To say that Mexico is a country rich with tradition is clichéd nearly as much as some of the traditions themselves. Take, for example, Mexico’s many Christmas traditions. In other countries, the 12 Days of Christmas are recognized, but in Mexico, the holiday season begins on December 1 and joyously continues until February 2.
The first twelve days of December honor the Virgin of Guadalupe. Every morning begins with the sound of church bells ringing, and every evening the faithful make their way through the city in traditional Peregrinations (pilgrimages) to the Our Lady of Guadalupe Cathedral in downtown Puerto Vallarta, many times dressed in white and carrying candles as they sing her praises.
December 12 is El Día de Nuestra Señora de Guadalupe, in remembrance of when the Virgin Mary left her image imprinted upon a cloth as a way of revealing herself and her identity to a Mexican peasant back in 1531. The cloth is currently housed at the Basilica of Our Lady of Guadalupe in México City, but Puerto Vallarta immortalizes the virgin with statues and flowers erected in her honor. December 12 also marks the day that Puerto Vallarta was founded, so after the religious ceremony, festive celebrations continue with parades, music, singing, dancing, fireworks, and a plethora of street food vendors offering an array of Mexican delicacies on the Malecón.
From December 16th until the 24th, Las Posadas, candlelight processions reenacting Mary and Joseph’s quest for lodging in Bethlehem, are held throughout the city. Acted out by local children, these pilgrims try door after door until they’re finally invited in for the night. Every evening, a different host is chosen, and it’s their task to throw a massive party. Piñatasare common at these parties and normally the shape of a seven-pointed star, representing the 7 Deadly Sins, to be bashed and mutilated, only to produce sweets and treats for the children.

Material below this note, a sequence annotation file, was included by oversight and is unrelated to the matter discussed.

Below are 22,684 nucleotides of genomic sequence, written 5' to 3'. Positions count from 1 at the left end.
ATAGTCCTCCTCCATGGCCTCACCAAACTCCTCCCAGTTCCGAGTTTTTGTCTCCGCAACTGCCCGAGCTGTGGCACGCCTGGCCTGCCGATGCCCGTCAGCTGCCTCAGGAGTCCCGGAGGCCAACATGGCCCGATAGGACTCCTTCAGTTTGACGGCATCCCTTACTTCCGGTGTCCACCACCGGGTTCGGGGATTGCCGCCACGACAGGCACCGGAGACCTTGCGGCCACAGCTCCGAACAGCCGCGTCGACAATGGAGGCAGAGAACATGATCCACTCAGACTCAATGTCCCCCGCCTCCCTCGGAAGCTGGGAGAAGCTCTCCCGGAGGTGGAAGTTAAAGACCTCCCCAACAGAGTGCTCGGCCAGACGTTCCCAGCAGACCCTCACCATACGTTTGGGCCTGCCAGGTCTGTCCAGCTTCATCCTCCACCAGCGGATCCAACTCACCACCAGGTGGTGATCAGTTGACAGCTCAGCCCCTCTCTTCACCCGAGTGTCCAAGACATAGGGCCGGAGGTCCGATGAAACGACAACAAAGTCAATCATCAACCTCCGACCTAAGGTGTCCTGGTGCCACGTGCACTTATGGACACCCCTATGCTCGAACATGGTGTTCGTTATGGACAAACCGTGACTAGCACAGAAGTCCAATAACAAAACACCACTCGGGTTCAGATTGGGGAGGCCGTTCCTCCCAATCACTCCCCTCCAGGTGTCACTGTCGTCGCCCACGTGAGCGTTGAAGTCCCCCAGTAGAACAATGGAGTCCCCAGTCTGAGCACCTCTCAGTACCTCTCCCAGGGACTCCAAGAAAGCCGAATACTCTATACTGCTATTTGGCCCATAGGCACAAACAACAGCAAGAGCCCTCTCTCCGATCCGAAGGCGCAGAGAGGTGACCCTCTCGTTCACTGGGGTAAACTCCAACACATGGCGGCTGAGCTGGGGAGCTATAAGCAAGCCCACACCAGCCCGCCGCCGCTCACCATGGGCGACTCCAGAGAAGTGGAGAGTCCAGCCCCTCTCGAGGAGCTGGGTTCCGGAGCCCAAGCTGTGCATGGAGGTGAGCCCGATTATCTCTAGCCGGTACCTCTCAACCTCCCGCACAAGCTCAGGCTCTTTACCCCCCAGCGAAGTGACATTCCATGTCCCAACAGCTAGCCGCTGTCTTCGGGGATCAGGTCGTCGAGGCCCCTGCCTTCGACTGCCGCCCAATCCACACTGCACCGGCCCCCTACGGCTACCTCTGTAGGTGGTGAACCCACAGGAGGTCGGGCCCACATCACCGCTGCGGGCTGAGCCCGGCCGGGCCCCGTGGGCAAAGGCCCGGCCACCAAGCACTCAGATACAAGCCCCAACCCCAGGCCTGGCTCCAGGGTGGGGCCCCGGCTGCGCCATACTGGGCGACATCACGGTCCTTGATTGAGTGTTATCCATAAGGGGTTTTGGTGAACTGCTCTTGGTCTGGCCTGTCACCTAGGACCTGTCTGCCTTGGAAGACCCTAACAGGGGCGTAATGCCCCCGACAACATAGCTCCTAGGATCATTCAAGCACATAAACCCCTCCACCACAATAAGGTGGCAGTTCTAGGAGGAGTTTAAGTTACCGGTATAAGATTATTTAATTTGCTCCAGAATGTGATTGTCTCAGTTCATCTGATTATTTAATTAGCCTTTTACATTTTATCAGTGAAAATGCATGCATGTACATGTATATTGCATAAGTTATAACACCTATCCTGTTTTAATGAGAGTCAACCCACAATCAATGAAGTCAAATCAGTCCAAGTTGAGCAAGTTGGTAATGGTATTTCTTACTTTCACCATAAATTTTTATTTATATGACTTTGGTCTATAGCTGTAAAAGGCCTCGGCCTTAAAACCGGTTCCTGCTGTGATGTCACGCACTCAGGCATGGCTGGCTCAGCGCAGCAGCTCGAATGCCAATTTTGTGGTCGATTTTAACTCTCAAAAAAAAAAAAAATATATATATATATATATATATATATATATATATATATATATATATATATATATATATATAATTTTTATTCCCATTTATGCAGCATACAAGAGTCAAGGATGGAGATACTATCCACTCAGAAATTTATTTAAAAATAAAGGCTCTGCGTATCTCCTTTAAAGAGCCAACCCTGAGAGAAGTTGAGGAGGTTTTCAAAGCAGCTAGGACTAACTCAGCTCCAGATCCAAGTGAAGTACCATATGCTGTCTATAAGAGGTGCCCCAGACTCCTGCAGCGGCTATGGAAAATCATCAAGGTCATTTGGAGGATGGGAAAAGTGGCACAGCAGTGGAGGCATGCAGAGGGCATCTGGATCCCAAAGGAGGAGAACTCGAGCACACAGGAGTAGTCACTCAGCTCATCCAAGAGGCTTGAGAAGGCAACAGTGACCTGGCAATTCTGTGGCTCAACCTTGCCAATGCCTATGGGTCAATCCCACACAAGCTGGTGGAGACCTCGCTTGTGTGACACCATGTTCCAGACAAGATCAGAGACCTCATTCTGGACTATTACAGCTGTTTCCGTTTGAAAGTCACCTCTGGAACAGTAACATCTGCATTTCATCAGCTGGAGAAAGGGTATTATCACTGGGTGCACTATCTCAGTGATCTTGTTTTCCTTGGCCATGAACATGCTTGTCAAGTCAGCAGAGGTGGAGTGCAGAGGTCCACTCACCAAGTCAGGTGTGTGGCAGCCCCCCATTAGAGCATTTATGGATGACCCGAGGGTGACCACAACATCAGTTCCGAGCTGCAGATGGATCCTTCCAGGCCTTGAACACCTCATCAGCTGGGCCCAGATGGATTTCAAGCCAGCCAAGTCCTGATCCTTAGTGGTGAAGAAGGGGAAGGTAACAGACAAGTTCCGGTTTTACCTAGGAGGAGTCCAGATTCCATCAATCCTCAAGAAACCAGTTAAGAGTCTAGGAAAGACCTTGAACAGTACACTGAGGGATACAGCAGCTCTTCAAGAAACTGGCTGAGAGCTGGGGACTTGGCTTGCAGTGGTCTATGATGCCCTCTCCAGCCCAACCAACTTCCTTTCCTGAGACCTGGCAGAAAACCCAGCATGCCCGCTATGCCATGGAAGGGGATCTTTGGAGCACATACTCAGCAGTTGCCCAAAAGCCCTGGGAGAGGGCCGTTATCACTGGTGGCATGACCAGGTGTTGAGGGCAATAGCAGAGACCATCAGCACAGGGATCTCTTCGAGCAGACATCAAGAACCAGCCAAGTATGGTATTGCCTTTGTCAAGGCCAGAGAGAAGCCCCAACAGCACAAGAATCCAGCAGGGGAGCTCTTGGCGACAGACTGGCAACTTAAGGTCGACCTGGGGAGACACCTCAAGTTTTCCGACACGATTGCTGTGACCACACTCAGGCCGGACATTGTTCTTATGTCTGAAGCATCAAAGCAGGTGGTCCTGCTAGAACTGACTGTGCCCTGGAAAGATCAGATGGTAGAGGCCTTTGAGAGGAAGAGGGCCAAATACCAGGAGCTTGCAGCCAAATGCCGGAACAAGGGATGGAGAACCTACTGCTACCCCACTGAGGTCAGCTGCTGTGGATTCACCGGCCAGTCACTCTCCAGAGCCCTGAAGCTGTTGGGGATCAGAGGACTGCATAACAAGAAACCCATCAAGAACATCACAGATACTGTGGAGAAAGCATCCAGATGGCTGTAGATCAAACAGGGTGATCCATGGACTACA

The ninth evening of Las Posadas is December 24, Buena Noche, or Christmas Eve. The children lead a procession to the church and place a figure of the Christ Child in the nacimiento (nativity scene) there. Later, everyone attends midnight mass, called the Misa de Gallo, (Rooster’s Mass).
After mass, families return home for a festive dinner and traditional drinks before gifts are opened, piñatas are broken and sparklers light up the night.
December 25th, Navidad, or Christmas Day, is considered a time to rest, recover, and enjoy the leftovers!
On December 28th, Mexicans observes Día de Los Santos Inocentes, their version of April Fool’s Day. If any person has fallen victim of the joke, the person pulling the joke will say “Inocente Palomita,” literally meaning ‘innocent little dove.’
After New Year’s Eve, the parties continue until January 6th, known as El Dìa de Los Reyes(Three Kings Day.) It commemorates the time when, according to legend, Los Reyes Magos,(three wise men) Melchor, Gaspar, and Baltazar, arrived at the manger in Bethlehem to pay homage to the Christ child with gifts of gold, frankincense, and myrrh.
This is the traditional day for Mexican children to receive Christmas presents. At a special Twelfth Night supper, families and friends enjoy hot chocolate flavored with vanilla and cinnamon, and a ring-shaped, bread-like cake, called Rosca de Reyes.Hidden inside is a small figure of a baby, representing the Infant Jesus. The person who gets the piece with the figurine is responsible for buying the tamales for El Día de la Candelaria, or Candelmas, on February 2nd.
The Mexican Christmas season is joyously extended though February 2 when the nativity scene is put away, and another family dinner of delicious tamales and atole (a hot, sweet drink thickened with corn flour) is served with great love and happiness. This celebration is the last of the Christmas festivities, 40 days after the birth of Jesus.
By Lorena Sonrisas for BanderasNews.com
Timothy Real Estate Group‘s Adam Garcia contributed to this article.